Many factors cause xenophobic attacks, chief of which is economic. When a country faces economic problems, the first scapegoats are usually immigrants who are seen as having taken jobs meant for citizens. Usually, this is just an excuse because such jobs are mostly menial, which citizens snub but which immigrants, far away from home and desperate for survival, grab with both hands. Nigeria has sent illegal immigrants packing in the past, hence the popular “Ghana-must-go” saying. Ghanaians, too, have sent Nigerians packing. There is a house in the Sabo area of Ogbomoso with the inscription “Olorun se nwon le mi ni Ghana”; meaning, “Thank God I was driven out of Ghana”! Usually, immigrants whose country’s economy is on the downward slide get derided by their more prosperous hosts. Immigrants do all sorts of menial jobs and are paid peanuts. Ironically, however, immigrants over time usually get more prosperous than their arrogant hosts. Jealousy sets in. It is exacerbated where the immigrant community is not humble but boisterous and loud. The Yoruba say “If your yam is very succulent, make sure you cover it with your hands while eating it” Don’t expose yourself for your hosts to see how greatly you have been blessed. Abraham and Isaac suffered this kind of fate in foreign land. Jacob suffered similarly in the hands of Laban. The same Jacob chided his sons who insisted on avenging the harm done their sister in foreign land because he feared a backlash from his hosts. Lousy, arrogant, uncultured, uncivil immigrants bring ruins upon themselves.

Where an immigrant community grows to the extent that it swarms their hosts, there will be problem; as happened to the Israelites in Egypt when a Pharaoh that knew not Joseph mounted the throne. Statements emanating from South Africa reveal fears that the immigrant population in some South African cities has overgrown the citizens in their own land! Where an immigrant population is noted for crimes and criminal activities, be sure they will soon run into trouble. It is not enough, like some commentators have said; that the hosts themselves are also into the drugs trade. It is their country; if they like, let them ruin it! They do not expect you as immigrants to join or even overtake them in that enterprise. Only legal immigrants should be encouraged to travel out of any country – and it should be impressed on them to be law-abiding, humble and respectful of the sensibilities of their host communities. No country has the right to insist that its nationals must behave willy-nilly or ride roughshod over their host communities. Illegal immigrants must be punished and repatriated home. Law-breakers and the criminally-minded must also be similarly treated. Then, of course, we must fix our own country. It is because our country is hopelessly broken that our people are “Andrewing” out.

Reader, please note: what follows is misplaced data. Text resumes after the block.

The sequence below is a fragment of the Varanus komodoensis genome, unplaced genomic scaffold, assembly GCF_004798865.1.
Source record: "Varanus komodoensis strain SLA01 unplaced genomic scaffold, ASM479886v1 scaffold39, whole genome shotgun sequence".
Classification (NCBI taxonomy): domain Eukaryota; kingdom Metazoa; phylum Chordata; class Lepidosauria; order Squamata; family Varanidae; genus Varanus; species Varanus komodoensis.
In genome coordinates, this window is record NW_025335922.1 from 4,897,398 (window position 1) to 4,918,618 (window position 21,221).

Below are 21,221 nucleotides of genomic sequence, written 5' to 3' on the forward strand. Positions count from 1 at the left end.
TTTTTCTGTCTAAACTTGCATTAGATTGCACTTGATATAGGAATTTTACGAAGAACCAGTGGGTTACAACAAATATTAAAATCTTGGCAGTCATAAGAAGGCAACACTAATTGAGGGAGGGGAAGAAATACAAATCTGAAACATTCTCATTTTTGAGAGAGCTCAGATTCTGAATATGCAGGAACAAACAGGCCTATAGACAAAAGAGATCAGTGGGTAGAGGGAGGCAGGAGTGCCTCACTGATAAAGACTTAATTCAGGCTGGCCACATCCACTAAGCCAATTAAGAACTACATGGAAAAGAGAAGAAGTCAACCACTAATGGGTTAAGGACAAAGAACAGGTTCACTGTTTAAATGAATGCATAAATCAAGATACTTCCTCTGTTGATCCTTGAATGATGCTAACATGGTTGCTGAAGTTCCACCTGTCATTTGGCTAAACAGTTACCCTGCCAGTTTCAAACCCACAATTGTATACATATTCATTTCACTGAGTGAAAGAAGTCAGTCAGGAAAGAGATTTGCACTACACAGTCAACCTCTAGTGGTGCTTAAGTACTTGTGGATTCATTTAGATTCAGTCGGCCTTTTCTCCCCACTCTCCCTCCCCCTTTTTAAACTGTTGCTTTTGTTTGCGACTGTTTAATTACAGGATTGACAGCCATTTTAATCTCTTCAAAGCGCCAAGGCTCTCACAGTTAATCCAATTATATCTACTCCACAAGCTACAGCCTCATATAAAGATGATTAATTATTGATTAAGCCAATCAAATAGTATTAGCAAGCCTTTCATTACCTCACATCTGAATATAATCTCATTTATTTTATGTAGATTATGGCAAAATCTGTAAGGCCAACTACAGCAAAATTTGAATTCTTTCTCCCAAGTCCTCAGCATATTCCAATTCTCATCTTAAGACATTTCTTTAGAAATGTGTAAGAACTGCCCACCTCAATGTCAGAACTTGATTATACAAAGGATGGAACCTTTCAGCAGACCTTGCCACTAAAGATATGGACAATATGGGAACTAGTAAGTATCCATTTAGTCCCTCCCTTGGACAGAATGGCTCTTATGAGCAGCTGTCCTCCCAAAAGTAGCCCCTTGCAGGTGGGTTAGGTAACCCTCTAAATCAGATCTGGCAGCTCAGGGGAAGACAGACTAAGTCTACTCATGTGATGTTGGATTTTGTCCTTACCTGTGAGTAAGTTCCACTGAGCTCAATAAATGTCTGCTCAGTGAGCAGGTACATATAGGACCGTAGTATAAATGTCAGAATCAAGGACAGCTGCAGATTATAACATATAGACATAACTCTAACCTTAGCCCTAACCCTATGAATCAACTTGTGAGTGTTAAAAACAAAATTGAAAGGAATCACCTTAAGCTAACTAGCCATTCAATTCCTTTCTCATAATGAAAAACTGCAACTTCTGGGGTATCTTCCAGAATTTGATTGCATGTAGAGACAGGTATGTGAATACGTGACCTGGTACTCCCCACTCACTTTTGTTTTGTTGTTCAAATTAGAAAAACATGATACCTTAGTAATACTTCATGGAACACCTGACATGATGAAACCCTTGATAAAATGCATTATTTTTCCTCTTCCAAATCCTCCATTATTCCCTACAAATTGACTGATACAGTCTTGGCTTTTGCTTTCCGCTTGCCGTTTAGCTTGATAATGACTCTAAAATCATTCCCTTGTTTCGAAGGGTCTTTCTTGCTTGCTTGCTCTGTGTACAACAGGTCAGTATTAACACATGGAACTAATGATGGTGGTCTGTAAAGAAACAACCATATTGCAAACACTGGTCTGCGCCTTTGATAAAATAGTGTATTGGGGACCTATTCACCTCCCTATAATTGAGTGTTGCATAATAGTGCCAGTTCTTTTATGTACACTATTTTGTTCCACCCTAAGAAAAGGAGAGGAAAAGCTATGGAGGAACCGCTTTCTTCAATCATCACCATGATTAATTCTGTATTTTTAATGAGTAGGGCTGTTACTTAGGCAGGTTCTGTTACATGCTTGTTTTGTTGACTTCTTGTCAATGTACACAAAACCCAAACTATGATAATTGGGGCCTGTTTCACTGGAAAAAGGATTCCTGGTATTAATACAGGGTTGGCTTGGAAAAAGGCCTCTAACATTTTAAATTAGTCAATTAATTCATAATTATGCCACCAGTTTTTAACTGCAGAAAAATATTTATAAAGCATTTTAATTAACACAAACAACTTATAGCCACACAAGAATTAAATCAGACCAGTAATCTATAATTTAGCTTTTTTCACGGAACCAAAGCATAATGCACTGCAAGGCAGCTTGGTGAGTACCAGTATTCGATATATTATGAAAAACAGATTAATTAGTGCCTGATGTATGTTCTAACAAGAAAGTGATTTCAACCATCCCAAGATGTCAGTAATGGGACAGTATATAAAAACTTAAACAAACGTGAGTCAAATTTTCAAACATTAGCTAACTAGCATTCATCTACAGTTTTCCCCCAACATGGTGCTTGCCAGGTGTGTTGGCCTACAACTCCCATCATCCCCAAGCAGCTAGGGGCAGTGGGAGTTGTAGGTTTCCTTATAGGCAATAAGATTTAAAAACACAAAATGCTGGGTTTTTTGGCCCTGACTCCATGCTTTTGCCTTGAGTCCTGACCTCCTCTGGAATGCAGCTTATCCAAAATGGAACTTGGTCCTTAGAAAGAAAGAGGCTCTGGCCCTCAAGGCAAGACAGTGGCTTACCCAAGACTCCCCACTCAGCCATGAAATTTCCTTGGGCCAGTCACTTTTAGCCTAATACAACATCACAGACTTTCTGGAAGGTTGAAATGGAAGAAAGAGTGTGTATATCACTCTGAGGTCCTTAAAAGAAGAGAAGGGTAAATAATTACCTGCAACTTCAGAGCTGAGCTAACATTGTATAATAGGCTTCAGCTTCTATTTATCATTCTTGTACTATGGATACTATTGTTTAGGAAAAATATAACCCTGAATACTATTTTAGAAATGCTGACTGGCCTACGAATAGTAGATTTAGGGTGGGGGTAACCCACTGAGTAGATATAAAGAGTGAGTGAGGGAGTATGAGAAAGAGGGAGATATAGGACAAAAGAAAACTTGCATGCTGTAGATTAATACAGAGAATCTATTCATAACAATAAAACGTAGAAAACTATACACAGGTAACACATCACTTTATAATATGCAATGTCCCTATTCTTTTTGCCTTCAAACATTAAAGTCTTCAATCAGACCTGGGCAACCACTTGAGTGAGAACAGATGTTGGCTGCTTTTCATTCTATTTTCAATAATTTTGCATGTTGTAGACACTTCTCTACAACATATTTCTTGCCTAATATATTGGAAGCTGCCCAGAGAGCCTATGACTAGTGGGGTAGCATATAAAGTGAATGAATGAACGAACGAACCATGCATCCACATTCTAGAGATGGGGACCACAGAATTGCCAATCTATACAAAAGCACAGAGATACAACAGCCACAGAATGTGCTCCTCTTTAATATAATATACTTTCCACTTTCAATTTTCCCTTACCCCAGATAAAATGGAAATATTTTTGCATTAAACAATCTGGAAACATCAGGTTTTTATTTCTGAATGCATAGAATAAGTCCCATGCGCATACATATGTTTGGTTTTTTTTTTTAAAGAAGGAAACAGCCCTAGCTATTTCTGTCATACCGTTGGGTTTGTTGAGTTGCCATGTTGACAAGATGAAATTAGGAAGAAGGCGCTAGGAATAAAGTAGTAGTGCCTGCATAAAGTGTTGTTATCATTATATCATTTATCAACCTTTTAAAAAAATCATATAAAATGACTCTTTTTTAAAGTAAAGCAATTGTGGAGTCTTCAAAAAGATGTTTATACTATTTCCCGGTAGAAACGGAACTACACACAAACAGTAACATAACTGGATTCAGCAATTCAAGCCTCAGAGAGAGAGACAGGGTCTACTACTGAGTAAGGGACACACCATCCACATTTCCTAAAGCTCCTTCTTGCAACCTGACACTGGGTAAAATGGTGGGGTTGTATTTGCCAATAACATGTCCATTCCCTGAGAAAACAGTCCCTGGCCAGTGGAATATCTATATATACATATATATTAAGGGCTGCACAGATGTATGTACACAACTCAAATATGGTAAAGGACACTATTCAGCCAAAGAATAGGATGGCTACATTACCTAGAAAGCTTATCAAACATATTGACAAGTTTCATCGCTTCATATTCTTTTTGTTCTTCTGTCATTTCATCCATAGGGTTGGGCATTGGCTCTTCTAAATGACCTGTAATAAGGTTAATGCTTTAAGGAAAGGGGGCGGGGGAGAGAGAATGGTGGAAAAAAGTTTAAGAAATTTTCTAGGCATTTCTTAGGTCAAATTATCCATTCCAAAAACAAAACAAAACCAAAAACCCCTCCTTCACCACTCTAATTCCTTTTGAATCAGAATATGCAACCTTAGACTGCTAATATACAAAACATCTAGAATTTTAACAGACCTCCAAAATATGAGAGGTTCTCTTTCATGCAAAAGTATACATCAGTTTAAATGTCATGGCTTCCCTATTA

Many have reacted sharply to the ongoing xenophobic attacks in South Africa because of the gory details of some of the killings. Sheer hypocrisy! More gory killings have taken place here a daily basis and for years and we have taken them all in our strides. Are we suddenly discovering our “humanity” simply because a foreign country, learning from our bestial ways, now treats us as we have treated ourselves? Many are also miffed because of the help we gave South Africa during the dark days of apartheid. I must admit that, in this, we did so well! Unfortunately, however, we did not build on that foundation but eroded it; not only in southern Africa as a whole but elsewhere. Always, we make monumental sacrifices but fail to reap commensurate dividends. Failure of leadership is why Nigeria is a laughing stock everywhere. With Robert Mugabe dead, we can have some respite from his wicked, cruel, and malicious jokes – and whether David Cameron, Putin, the Chinese leader or Donald Trump, the story is the same! Gradually, one step after another, we lost the respect South Africa had for us – with the vile dictator Sani Abacha’s treatment of Olusegun Obasanjo (the darling of South African leaders) and the hanging of Ken Saro-Wiwa and others despite Mandela’s pleas. We also worked against South Africa at the AU and in Cote d’Ivoire, among other foreign policy debacles. Mandela himself led the campaign for Nigeria’s suspension from the Commonwealth for two years over Saro-wiwa.